Muni-Bond Trading Evolves
Slowly but surely, change is coming to municipal bond trading.
For brokers, tech providers and trade-venue operators seeking to modernize transactions, the $3.8 trillion muni-bond market has all the challenges, in spades — small issue size, little standardization, and a highly dispersed network of buyers and sellers. When a local savings and loan needs to buy a municipal bond backing a toll road on behalf of a wealth management client, the S&L representative historically has picked up the phone to do so.
Electronic trading has gained traction in government and corporate bonds, so technology providers and trading-platform operators are looking to export advances in those markets to their fixed income cousin. It is expected to be a long path with incremental gains, very much an evolution rather than a revolution.
“It’s not going to be an overnight change where all the tools and protocols that happen over voice will appear on a platform on day one,” said Amanda Meatto, Head of Sales and Relationship Management at fixed income marketplace Tradeweb Direct. “The wide range of securities and deals in the municipal marketplace make it more complex.”
“What we see happening in munis is a phased approach, where step one is enhancing liquidity, connecting people with as many broker-dealers as possible, and automating small workloads that are very manual today,” Meatto continued. “Those are the simpler parts of electronifying a product. There will be multiple stages of innovation from there, driven by the needs of buy-side and sell-side institutions.”
While only 12 to 15 percent of municipal bond trading volume is conducted electronically, uptake by financial institutions is moving the needle. In 2018, 62% of buy-side firms traded munis on a screen, up from 51% two years earlier, according to a Greenwich Associates report published in 2Q 2019.
“Investors — primarily asset managers and hedge funds — are increasingly looking to e-trading platforms for order execution,” Greenwich wrote. “The largest institutions are a leading indicator of technology adoption.”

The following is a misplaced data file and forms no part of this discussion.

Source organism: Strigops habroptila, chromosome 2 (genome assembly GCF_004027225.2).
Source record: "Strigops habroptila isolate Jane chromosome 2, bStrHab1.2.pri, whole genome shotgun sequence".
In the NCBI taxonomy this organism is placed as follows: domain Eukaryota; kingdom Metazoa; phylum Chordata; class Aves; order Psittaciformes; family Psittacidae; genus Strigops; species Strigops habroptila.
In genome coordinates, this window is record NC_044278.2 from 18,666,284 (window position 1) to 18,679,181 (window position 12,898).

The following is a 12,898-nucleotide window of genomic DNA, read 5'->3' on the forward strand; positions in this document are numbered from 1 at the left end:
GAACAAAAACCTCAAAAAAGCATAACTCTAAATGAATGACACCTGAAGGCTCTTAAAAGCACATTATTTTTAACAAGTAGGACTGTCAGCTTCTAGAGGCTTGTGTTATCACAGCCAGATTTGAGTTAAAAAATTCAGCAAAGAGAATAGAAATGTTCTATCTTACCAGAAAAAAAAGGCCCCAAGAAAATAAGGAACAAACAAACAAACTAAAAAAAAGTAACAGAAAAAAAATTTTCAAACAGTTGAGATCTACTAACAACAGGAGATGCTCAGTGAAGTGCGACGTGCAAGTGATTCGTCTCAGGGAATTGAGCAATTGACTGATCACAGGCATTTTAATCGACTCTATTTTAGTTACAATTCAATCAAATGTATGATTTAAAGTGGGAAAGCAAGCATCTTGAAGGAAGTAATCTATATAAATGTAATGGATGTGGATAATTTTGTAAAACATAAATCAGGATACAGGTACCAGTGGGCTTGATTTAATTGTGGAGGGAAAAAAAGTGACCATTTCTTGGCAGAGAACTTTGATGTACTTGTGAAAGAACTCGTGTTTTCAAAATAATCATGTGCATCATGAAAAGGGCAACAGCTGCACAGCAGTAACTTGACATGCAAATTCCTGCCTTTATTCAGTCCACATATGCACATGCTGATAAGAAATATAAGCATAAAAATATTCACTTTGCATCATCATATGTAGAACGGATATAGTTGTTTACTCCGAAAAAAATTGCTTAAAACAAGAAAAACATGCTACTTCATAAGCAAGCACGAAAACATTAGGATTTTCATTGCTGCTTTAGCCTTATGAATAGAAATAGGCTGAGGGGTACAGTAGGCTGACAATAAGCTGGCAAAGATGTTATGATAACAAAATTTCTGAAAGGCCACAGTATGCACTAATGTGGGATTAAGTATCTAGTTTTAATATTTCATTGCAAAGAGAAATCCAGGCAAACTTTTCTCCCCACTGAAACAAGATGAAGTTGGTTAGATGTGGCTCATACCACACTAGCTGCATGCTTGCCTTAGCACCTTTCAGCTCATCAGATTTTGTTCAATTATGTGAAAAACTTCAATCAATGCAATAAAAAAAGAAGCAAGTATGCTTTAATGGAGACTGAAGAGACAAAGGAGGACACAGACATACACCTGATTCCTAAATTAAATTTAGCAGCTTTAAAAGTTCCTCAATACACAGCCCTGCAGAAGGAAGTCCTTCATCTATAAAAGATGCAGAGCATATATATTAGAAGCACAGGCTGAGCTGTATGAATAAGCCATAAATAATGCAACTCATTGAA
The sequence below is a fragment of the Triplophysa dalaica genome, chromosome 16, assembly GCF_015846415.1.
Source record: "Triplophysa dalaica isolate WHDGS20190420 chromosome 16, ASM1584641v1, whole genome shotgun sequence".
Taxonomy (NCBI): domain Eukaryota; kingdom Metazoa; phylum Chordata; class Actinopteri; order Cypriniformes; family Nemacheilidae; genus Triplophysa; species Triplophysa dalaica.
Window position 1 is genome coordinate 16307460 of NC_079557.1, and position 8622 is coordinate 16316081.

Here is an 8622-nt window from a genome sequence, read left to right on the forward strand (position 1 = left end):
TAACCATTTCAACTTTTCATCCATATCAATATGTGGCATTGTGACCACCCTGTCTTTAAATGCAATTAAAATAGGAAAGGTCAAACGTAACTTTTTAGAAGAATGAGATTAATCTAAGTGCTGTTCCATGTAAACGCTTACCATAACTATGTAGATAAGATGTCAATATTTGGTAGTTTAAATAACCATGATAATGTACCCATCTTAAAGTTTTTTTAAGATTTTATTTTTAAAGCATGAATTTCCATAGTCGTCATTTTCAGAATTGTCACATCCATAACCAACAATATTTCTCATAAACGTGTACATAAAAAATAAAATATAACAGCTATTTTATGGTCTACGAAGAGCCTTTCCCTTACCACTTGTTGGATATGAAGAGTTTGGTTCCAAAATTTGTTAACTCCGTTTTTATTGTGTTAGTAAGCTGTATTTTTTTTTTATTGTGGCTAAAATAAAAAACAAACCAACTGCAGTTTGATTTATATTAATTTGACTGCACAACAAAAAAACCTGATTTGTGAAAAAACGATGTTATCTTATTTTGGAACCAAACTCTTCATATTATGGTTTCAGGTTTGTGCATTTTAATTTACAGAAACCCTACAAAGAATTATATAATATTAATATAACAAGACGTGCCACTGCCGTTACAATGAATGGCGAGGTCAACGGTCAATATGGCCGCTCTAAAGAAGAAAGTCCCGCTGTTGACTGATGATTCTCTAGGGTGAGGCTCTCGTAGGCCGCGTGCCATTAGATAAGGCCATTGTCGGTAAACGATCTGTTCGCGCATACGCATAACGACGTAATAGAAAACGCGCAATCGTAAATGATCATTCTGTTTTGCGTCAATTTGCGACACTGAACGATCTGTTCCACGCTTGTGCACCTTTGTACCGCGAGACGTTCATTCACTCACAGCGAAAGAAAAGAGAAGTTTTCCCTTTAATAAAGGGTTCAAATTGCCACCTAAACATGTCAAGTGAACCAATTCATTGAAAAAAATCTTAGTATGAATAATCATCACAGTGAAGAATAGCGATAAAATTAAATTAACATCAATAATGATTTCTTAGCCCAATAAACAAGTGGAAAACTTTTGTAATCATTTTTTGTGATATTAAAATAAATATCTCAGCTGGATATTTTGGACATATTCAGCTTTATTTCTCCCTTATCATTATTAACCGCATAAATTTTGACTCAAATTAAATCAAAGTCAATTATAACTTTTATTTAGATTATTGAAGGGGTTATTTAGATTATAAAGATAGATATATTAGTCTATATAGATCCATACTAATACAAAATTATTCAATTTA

One unique characteristic of the muni market is a comparatively small average trade size, in the order of $100,000-$200,000. High net worth individuals are an important presence in the muni market, especially via the $6.8 billion parked in separately managed accounts; Tradeweb is aiming to better connect institutions with this retail order flow.
Last month, the platform operator announced a partnership with InvestorTools, a provider of portfolio management and credit analysis systems for institutions, to enable straight through processing for municipal bond trades executed by Tradeweb Direct clients.
“The portfolio manager sits in InvestorTools to make decisions, and the next part of the workflow is execution,” Meatto explained. “It was a natural progression for us to link up to streamline the PM’s or trader’s pivoting from choosing bonds, to looking for liquidity and then executing.”
Meatto noted that the muni-bond market lends itself to electronic trading in the sense that buyers often search on criteria, such as duration and coupon, rather than coming in to buy one specific issue as is often the case in corporates and Treasuries. As there were an estimated 1.02 million different muni issues as of February according to Greenwich, electronic platforms can make inventory searches manageable.
Going forward, the challenge for electronic trading is to move beyond just the smaller, so-called odd lot trades and make headway in deals north of $1-$2 million. “How do we electronify two people speaking to each other to agree on a price?” Meatto asked. “That is going to be a huge part of electronifying the round-lot marketplace for muni bonds.”
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